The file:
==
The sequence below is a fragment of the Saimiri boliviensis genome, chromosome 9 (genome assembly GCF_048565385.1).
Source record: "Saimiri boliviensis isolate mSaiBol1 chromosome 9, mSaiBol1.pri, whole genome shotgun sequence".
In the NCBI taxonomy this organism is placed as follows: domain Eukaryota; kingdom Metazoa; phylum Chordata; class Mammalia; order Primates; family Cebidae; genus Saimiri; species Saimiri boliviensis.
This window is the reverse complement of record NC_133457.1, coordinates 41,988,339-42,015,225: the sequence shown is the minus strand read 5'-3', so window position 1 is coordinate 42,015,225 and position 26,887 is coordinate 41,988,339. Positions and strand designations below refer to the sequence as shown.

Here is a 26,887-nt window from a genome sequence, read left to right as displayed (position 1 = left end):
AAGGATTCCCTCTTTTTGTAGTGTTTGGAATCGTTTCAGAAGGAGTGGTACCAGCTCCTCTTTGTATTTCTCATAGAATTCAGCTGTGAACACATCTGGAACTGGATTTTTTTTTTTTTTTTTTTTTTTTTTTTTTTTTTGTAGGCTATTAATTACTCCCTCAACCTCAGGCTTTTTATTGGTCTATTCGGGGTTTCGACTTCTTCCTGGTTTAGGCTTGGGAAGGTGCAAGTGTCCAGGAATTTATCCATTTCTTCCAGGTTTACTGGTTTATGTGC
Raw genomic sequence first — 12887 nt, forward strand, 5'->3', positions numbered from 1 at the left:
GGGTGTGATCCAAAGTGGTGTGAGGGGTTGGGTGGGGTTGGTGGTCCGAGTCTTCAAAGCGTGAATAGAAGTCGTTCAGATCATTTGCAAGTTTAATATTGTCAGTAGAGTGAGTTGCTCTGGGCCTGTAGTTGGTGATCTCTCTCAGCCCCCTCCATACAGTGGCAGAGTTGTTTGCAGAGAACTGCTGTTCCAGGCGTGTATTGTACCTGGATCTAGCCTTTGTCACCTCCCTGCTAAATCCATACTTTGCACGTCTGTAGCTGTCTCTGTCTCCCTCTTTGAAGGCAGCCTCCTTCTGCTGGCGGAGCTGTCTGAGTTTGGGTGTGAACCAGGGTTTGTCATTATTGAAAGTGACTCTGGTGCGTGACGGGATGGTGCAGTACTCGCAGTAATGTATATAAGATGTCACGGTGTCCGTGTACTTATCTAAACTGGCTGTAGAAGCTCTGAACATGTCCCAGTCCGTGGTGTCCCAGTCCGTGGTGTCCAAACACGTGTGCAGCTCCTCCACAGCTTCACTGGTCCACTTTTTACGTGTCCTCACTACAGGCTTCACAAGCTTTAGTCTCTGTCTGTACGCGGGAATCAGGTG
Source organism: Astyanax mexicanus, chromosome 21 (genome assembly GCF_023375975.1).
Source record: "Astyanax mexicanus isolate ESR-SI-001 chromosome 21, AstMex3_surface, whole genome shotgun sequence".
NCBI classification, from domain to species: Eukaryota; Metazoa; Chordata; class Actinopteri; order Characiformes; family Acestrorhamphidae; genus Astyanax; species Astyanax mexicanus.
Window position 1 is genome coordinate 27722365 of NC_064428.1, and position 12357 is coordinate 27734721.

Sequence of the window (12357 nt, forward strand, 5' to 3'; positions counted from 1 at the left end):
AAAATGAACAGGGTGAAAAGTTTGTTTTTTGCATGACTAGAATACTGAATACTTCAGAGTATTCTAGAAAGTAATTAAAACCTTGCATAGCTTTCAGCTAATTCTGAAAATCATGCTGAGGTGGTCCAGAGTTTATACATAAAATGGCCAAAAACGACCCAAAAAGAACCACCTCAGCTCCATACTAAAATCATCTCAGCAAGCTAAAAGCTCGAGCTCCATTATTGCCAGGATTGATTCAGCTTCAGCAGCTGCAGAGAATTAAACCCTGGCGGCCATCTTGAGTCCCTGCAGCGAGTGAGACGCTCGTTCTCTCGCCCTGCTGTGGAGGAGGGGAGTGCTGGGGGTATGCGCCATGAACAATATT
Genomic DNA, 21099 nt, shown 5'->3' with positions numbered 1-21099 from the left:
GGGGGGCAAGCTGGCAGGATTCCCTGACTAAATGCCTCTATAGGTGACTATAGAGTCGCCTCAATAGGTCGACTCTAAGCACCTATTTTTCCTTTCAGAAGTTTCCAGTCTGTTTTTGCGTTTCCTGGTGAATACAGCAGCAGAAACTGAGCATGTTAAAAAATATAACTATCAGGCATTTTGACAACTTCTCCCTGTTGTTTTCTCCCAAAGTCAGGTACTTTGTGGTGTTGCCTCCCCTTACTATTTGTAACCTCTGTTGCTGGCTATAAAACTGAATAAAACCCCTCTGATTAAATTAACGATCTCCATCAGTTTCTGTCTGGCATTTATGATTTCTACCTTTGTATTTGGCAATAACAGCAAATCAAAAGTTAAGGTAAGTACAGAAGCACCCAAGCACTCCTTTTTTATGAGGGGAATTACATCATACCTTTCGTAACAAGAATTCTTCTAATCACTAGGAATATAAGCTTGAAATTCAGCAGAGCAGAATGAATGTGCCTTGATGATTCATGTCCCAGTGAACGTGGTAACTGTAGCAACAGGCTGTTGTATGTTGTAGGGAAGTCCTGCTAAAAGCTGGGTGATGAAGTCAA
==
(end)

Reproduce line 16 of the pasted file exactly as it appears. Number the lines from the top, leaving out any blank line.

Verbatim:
GGGGGGCAAGCTGGCAGGATTCCCTGACTAAATGCCTCTATAGGTGACTATAGAGTCGCCTCAATAGGTCGACTCTAAGCACCTATTTTTCCTTTCAGAAGTTTCCAGTCTGTTTTTGCGTTTCCTGGTGAATACAGCAGCAGAAACTGAGCATGTTAAAAAATATAACTATCAGGCATTTTGACAACTTCTCCCTGTTGTTTTCTCCCAAAGTCAGGTACTTTGTGGTGTTGCCTCCCCTTACTATTTGTAACCTCTGTTGCTGGCTATAAAACTGAATAAAACCCCTCTGATTAAATTAACGATCTCCATCAGTTTCTGTCTGGCATTTATGATTTCTACCTTTGTATTTGGCAATAACAGCAAATCAAAAGTTAAGGTAAGTACAGAAGCACCCAAGCACTCCTTTTTTATGAGGGGAATTACATCATACCTTTCGTAACAAGAATTCTTCTAATCACTAGGAATATAAGCTTGAAATTCAGCAGAGCAGAATGAATGTGCCTTGATGATTCATGTCCCAGTGAACGTGGTAACTGTAGCAACAGGCTGTTGTATGTTGTAGGGAAGTCCTGCTAAAAGCTGGGTGATGAAGTCAA